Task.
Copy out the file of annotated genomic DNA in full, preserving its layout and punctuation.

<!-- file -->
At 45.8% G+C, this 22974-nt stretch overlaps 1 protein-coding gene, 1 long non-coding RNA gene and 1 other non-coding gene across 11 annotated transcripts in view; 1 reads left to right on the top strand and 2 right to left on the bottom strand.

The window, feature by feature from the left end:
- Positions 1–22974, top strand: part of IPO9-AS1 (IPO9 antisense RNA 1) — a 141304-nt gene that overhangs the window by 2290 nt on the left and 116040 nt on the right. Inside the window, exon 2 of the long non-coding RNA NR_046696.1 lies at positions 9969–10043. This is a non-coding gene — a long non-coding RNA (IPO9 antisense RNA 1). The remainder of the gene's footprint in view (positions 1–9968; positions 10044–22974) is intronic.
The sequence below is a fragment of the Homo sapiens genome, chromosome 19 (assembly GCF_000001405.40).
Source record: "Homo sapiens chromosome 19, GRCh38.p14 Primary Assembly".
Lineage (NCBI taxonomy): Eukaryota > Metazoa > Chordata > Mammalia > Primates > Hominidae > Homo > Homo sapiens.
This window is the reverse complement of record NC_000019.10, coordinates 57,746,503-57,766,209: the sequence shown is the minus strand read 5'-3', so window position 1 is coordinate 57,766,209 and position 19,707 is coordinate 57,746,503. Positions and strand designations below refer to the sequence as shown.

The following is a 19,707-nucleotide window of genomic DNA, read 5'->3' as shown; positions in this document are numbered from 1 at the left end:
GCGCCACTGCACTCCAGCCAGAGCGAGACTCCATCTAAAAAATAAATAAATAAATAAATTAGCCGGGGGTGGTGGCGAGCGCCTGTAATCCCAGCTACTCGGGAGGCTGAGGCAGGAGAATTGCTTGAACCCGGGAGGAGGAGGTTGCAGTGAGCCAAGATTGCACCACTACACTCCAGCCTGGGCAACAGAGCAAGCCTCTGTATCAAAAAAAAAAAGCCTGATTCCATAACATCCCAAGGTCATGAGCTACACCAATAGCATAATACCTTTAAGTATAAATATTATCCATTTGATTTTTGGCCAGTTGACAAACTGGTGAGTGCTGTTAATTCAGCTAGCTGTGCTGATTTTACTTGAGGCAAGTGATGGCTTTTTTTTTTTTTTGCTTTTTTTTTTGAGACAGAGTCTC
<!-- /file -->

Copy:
At 45.8% G+C, this 22974-nt stretch overlaps 1 protein-coding gene, 1 long non-coding RNA gene and 1 other non-coding gene across 11 annotated transcripts in view; 1 reads left to right on the top strand and 2 right to left on the bottom strand.

The window, feature by feature from the left end:
- Positions 1–22974, top strand: part of IPO9-AS1 (IPO9 antisense RNA 1) — a 141304-nt gene that overhangs the window by 2290 nt on the left and 116040 nt on the right. Inside the window, exon 2 of the long non-coding RNA NR_046696.1 lies at positions 9969–10043. This is a non-coding gene — a long non-coding RNA (IPO9 antisense RNA 1). The remainder of the gene's footprint in view (positions 1–9968; positions 10044–22974) is intronic.
The sequence below is a fragment of the Homo sapiens genome, chromosome 19 (assembly GCF_000001405.40).
Source record: "Homo sapiens chromosome 19, GRCh38.p14 Primary Assembly".
Lineage (NCBI taxonomy): Eukaryota > Metazoa > Chordata > Mammalia > Primates > Hominidae > Homo > Homo sapiens.
This window is the reverse complement of record NC_000019.10, coordinates 57,746,503-57,766,209: the sequence shown is the minus strand read 5'-3', so window position 1 is coordinate 57,766,209 and position 19,707 is coordinate 57,746,503. Positions and strand designations below refer to the sequence as shown.

The following is a 19,707-nucleotide window of genomic DNA, read 5'->3' as shown; positions in this document are numbered from 1 at the left end:
GCGCCACTGCACTCCAGCCAGAGCGAGACTCCATCTAAAAAATAAATAAATAAATAAATTAGCCGGGGGTGGTGGCGAGCGCCTGTAATCCCAGCTACTCGGGAGGCTGAGGCAGGAGAATTGCTTGAACCCGGGAGGAGGAGGTTGCAGTGAGCCAAGATTGCACCACTACACTCCAGCCTGGGCAACAGAGCAAGCCTCTGTATCAAAAAAAAAAAGCCTGATTCCATAACATCCCAAGGTCATGAGCTACACCAATAGCATAATACCTTTAAGTATAAATATTATCCATTTGATTTTTGGCCAGTTGACAAACTGGTGAGTGCTGTTAATTCAGCTAGCTGTGCTGATTTTACTTGAGGCAAGTGATGGCTTTTTTTTTTTTTTGCTTTTTTTTTTGAGACAGAGTCTC